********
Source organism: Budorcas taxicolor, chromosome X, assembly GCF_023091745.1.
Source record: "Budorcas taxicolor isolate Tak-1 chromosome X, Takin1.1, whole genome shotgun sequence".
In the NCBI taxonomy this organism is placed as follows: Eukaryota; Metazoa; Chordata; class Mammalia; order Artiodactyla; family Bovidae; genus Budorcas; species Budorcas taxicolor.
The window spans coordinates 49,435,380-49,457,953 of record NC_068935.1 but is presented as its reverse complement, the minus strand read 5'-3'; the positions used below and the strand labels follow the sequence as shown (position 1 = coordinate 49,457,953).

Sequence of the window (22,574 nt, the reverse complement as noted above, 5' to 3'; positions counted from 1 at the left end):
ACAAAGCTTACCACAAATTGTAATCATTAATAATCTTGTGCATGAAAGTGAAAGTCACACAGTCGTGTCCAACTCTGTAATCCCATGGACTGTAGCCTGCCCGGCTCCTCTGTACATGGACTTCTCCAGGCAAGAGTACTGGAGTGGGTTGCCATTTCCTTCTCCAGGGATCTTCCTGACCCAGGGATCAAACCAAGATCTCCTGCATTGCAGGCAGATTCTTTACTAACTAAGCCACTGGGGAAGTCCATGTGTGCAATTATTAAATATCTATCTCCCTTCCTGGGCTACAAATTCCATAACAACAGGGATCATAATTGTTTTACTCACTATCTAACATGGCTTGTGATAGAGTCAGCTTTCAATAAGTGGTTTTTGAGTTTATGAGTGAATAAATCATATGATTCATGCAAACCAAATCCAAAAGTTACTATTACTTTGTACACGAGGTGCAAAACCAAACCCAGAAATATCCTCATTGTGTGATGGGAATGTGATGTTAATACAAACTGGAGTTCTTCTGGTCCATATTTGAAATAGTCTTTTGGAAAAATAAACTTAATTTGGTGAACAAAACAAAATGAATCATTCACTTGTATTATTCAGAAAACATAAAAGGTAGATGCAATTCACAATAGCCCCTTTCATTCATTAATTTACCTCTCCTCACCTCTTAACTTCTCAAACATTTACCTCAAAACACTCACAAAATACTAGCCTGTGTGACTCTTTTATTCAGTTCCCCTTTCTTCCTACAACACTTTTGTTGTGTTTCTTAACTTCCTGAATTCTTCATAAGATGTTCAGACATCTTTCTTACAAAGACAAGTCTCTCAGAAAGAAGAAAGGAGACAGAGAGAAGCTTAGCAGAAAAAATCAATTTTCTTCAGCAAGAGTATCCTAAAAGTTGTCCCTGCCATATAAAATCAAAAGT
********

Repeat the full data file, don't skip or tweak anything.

Source organism: Budorcas taxicolor, chromosome X, assembly GCF_023091745.1.
Source record: "Budorcas taxicolor isolate Tak-1 chromosome X, Takin1.1, whole genome shotgun sequence".
In the NCBI taxonomy this organism is placed as follows: Eukaryota; Metazoa; Chordata; class Mammalia; order Artiodactyla; family Bovidae; genus Budorcas; species Budorcas taxicolor.
The window spans coordinates 49,435,380-49,457,953 of record NC_068935.1 but is presented as its reverse complement, the minus strand read 5'-3'; the positions used below and the strand labels follow the sequence as shown (position 1 = coordinate 49,457,953).

Sequence of the window (22,574 nt, the reverse complement as noted above, 5' to 3'; positions counted from 1 at the left end):
ACAAAGCTTACCACAAATTGTAATCATTAATAATCTTGTGCATGAAAGTGAAAGTCACACAGTCGTGTCCAACTCTGTAATCCCATGGACTGTAGCCTGCCCGGCTCCTCTGTACATGGACTTCTCCAGGCAAGAGTACTGGAGTGGGTTGCCATTTCCTTCTCCAGGGATCTTCCTGACCCAGGGATCAAACCAAGATCTCCTGCATTGCAGGCAGATTCTTTACTAACTAAGCCACTGGGGAAGTCCATGTGTGCAATTATTAAATATCTATCTCCCTTCCTGGGCTACAAATTCCATAACAACAGGGATCATAATTGTTTTACTCACTATCTAACATGGCTTGTGATAGAGTCAGCTTTCAATAAGTGGTTTTTGAGTTTATGAGTGAATAAATCATATGATTCATGCAAACCAAATCCAAAAGTTACTATTACTTTGTACACGAGGTGCAAAACCAAACCCAGAAATATCCTCATTGTGTGATGGGAATGTGATGTTAATACAAACTGGAGTTCTTCTGGTCCATATTTGAAATAGTCTTTTGGAAAAATAAACTTAATTTGGTGAACAAAACAAAATGAATCATTCACTTGTATTATTCAGAAAACATAAAAGGTAGATGCAATTCACAATAGCCCCTTTCATTCATTAATTTACCTCTCCTCACCTCTTAACTTCTCAAACATTTACCTCAAAACACTCACAAAATACTAGCCTGTGTGACTCTTTTATTCAGTTCCCCTTTCTTCCTACAACACTTTTGTTGTGTTTCTTAACTTCCTGAATTCTTCATAAGATGTTCAGACATCTTTCTTACAAAGACAAGTCTCTCAGAAAGAAGAAAGGAGACAGAGAGAAGCTTAGCAGAAAAAATCAATTTTCTTCAGCAAGAGTATCCTAAAAGTTGTCCCTGCCATATAAAATCAAAAGT